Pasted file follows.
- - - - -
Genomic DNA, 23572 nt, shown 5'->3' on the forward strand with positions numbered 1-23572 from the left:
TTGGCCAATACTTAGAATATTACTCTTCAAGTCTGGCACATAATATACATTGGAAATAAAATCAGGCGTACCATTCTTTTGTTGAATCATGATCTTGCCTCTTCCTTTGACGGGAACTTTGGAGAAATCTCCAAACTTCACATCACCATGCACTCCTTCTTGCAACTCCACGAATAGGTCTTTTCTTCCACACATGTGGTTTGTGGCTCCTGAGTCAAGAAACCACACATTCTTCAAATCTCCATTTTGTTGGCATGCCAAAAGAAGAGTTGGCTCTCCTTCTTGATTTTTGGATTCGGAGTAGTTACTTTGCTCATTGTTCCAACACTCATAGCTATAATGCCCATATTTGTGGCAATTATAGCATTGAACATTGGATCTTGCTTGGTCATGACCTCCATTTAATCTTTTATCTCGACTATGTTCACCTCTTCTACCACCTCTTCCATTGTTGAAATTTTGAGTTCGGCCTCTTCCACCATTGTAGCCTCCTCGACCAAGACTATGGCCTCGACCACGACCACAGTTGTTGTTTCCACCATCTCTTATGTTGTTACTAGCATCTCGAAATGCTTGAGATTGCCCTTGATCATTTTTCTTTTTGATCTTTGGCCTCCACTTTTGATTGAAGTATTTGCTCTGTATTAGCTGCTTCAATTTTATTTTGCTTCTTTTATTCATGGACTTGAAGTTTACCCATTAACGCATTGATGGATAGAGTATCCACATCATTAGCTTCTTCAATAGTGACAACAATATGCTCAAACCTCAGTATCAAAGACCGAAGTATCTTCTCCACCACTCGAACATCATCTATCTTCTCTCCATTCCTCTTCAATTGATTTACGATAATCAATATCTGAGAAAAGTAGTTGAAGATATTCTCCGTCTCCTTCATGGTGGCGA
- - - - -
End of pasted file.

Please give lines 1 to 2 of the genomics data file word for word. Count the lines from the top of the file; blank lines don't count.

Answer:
Genomic DNA, 23572 nt, shown 5'->3' on the forward strand with positions numbered 1-23572 from the left:
TTGGCCAATACTTAGAATATTACTCTTCAAGTCTGGCACATAATATACATTGGAAATAAAATCAGGCGTACCATTCTTTTGTTGAATCATGATCTTGCCTCTTCCTTTGACGGGAACTTTGGAGAAATCTCCAAACTTCACATCACCATGCACTCCTTCTTGCAACTCCACGAATAGGTCTTTTCTTCCACACATGTGGTTTGTGGCTCCTGAGTCAAGAAACCACACATTCTTCAAATCTCCATTTTGTTGGCATGCCAAAAGAAGAGTTGGCTCTCCTTCTTGATTTTTGGATTCGGAGTAGTTACTTTGCTCATTGTTCCAACACTCATAGCTATAATGCCCATATTTGTGGCAATTATAGCATTGAACATTGGATCTTGCTTGGTCATGACCTCCATTTAATCTTTTATCTCGACTATGTTCACCTCTTCTACCACCTCTTCCATTGTTGAAATTTTGAGTTCGGCCTCTTCCACCATTGTAGCCTCCTCGACCAAGACTATGGCCTCGACCACGACCACAGTTGTTGTTTCCACCATCTCTTATGTTGTTACTAGCATCTCGAAATGCTTGAGATTGCCCTTGATCATTTTTCTTTTTGATCTTTGGCCTCCACTTTTGATTGAAGTATTTGCTCTGTATTAGCTGCTTCAATTTTATTTTGCTTCTTTTATTCATGGACTTGAAGTTTACCCATTAACGCATTGATGGATAGAGTATCCACATCATTAGCTTCTTCAATAGTGACAACAATATGCTCAAACCTCAGTATCAAAGACCGAAGTATCTTCTCCACCACTCGAACATCATCTATCTTCTCTCCATTCCTCTTCAATTGATTTACGATAATCAATATCTGAGAAAAGTAGTTGAAGATATTCTCCGTCTCCTTCATGGTGGCGA